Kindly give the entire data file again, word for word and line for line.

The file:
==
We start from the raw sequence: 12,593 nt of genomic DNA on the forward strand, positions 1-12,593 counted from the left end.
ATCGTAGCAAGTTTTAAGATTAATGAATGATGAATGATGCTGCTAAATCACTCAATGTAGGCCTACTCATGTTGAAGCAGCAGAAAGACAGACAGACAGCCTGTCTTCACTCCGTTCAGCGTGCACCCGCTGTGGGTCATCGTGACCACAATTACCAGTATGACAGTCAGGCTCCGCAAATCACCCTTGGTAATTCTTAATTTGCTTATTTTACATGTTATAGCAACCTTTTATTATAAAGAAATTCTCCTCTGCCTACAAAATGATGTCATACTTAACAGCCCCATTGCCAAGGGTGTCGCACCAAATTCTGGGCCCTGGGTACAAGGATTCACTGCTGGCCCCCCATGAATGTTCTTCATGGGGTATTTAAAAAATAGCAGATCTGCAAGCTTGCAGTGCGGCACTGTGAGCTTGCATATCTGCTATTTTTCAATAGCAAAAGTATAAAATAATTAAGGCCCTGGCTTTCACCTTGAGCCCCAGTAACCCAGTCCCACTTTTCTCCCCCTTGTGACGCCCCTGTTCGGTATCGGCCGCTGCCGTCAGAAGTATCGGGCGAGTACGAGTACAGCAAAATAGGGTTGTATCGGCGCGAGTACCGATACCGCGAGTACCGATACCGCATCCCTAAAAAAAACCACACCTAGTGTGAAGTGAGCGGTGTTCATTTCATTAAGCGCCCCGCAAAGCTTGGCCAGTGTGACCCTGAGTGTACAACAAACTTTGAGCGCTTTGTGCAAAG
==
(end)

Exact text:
We start from the raw sequence: 12,593 nt of genomic DNA on the forward strand, positions 1-12,593 counted from the left end.
ATCGTAGCAAGTTTTAAGATTAATGAATGATGAATGATGCTGCTAAATCACTCAATGTAGGCCTACTCATGTTGAAGCAGCAGAAAGACAGACAGACAGCCTGTCTTCACTCCGTTCAGCGTGCACCCGCTGTGGGTCATCGTGACCACAATTACCAGTATGACAGTCAGGCTCCGCAAATCACCCTTGGTAATTCTTAATTTGCTTATTTTACATGTTATAGCAACCTTTTATTATAAAGAAATTCTCCTCTGCCTACAAAATGATGTCATACTTAACAGCCCCATTGCCAAGGGTGTCGCACCAAATTCTGGGCCCTGGGTACAAGGATTCACTGCTGGCCCCCCATGAATGTTCTTCATGGGGTATTTAAAAAATAGCAGATCTGCAAGCTTGCAGTGCGGCACTGTGAGCTTGCATATCTGCTATTTTTCAATAGCAAAAGTATAAAATAATTAAGGCCCTGGCTTTCACCTTGAGCCCCAGTAACCCAGTCCCACTTTTCTCCCCCTTGTGACGCCCCTGTTCGGTATCGGCCGCTGCCGTCAGAAGTATCGGGCGAGTACGAGTACAGCAAAATAGGGTTGTATCGGCGCGAGTACCGATACCGCGAGTACCGATACCGCATCCCTAAAAAAAACCACACCTAGTGTGAAGTGAGCGGTGTTCATTTCATTAAGCGCCCCGCAAAGCTTGGCCAGTGTGACCCTGAGTGTACAACAAACTTTGAGCGCTTTGTGCAAAG